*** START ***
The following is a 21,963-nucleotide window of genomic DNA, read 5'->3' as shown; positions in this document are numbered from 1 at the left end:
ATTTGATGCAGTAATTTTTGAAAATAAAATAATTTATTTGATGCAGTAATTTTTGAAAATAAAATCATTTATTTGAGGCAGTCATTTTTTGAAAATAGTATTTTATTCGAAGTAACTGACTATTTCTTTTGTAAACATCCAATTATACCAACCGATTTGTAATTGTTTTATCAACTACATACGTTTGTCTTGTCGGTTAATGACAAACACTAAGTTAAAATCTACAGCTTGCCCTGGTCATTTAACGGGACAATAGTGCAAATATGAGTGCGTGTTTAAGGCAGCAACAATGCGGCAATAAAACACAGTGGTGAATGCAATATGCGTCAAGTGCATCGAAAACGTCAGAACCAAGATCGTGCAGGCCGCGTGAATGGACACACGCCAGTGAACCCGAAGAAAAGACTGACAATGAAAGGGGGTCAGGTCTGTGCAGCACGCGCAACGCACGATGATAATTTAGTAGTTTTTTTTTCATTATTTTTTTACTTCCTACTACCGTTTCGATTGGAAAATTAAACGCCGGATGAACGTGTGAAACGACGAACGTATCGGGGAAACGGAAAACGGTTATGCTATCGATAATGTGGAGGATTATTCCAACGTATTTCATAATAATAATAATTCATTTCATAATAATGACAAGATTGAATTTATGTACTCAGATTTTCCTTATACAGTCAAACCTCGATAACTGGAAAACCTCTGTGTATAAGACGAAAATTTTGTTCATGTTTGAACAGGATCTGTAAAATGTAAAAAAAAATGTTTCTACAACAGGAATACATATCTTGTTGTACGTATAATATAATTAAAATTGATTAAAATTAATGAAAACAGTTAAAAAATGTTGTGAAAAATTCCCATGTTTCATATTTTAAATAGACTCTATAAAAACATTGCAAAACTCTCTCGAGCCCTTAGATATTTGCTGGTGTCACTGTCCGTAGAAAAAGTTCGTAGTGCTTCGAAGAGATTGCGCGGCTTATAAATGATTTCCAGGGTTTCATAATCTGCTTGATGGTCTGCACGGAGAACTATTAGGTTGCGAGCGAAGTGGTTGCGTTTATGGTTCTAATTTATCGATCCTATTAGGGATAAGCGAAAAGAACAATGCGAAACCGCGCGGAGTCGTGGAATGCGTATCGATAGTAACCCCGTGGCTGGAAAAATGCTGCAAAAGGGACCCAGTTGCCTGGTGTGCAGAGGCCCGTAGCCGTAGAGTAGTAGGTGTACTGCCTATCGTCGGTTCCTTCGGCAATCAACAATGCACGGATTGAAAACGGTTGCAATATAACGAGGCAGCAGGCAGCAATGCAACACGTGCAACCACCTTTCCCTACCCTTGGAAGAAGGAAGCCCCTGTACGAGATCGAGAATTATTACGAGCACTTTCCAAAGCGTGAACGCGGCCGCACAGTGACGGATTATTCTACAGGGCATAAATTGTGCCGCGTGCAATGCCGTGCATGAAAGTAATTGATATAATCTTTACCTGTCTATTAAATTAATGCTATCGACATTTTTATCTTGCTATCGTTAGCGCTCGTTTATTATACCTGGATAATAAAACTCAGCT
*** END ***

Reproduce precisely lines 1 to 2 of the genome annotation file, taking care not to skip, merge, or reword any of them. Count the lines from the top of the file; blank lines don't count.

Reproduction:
The following is a 21,963-nucleotide window of genomic DNA, read 5'->3' as shown; positions in this document are numbered from 1 at the left end:
ATTTGATGCAGTAATTTTTGAAAATAAAATAATTTATTTGATGCAGTAATTTTTGAAAATAAAATCATTTATTTGAGGCAGTCATTTTTTGAAAATAGTATTTTATTCGAAGTAACTGACTATTTCTTTTGTAAACATCCAATTATACCAACCGATTTGTAATTGTTTTATCAACTACATACGTTTGTCTTGTCGGTTAATGACAAACACTAAGTTAAAATCTACAGCTTGCCCTGGTCATTTAACGGGACAATAGTGCAAATATGAGTGCGTGTTTAAGGCAGCAACAATGCGGCAATAAAACACAGTGGTGAATGCAATATGCGTCAAGTGCATCGAAAACGTCAGAACCAAGATCGTGCAGGCCGCGTGAATGGACACACGCCAGTGAACCCGAAGAAAAGACTGACAATGAAAGGGGGTCAGGTCTGTGCAGCACGCGCAACGCACGATGATAATTTAGTAGTTTTTTTTTCATTATTTTTTTACTTCCTACTACCGTTTCGATTGGAAAATTAAACGCCGGATGAACGTGTGAAACGACGAACGTATCGGGGAAACGGAAAACGGTTATGCTATCGATAATGTGGAGGATTATTCCAACGTATTTCATAATAATAATAATTCATTTCATAATAATGACAAGATTGAATTTATGTACTCAGATTTTCCTTATACAGTCAAACCTCGATAACTGGAAAACCTCTGTGTATAAGACGAAAATTTTGTTCATGTTTGAACAGGATCTGTAAAATGTAAAAAAAAATGTTTCTACAACAGGAATACATATCTTGTTGTACGTATAATATAATTAAAATTGATTAAAATTAATGAAAACAGTTAAAAAATGTTGTGAAAAATTCCCATGTTTCATATTTTAAATAGACTCTATAAAAACATTGCAAAACTCTCTCGAGCCCTTAGATATTTGCTGGTGTCACTGTCCGTAGAAAAAGTTCGTAGTGCTTCGAAGAGATTGCGCGGCTTATAAATGATTTCCAGGGTTTCATAATCTGCTTGATGGTCTGCACGGAGAACTATTAGGTTGCGAGCGAAGTGGTTGCGTTTATGGTTCTAATTTATCGATCCTATTAGGGATAAGCGAAAAGAACAATGCGAAACCGCGCGGAGTCGTGGAATGCGTATCGATAGTAACCCCGTGGCTGGAAAAATGCTGCAAAAGGGACCCAGTTGCCTGGTGTGCAGAGGCCCGTAGCCGTAGAGTAGTAGGTGTACTGCCTATCGTCGGTTCCTTCGGCAATCAACAATGCACGGATTGAAAACGGTTGCAATATAACGAGGCAGCAGGCAGCAATGCAACACGTGCAACCACCTTTCCCTACCCTTGGAAGAAGGAAGCCCCTGTACGAGATCGAGAATTATTACGAGCACTTTCCAAAGCGTGAACGCGGCCGCACAGTGACGGATTATTCTACAGGGCATAAATTGTGCCGCGTGCAATGCCGTGCATGAAAGTAATTGATATAATCTTTACCTGTCTATTAAATTAATGCTATCGACATTTTTATCTTGCTATCGTTAGCGCTCGTTTATTATACCTGGATAATAAAACTCAGCT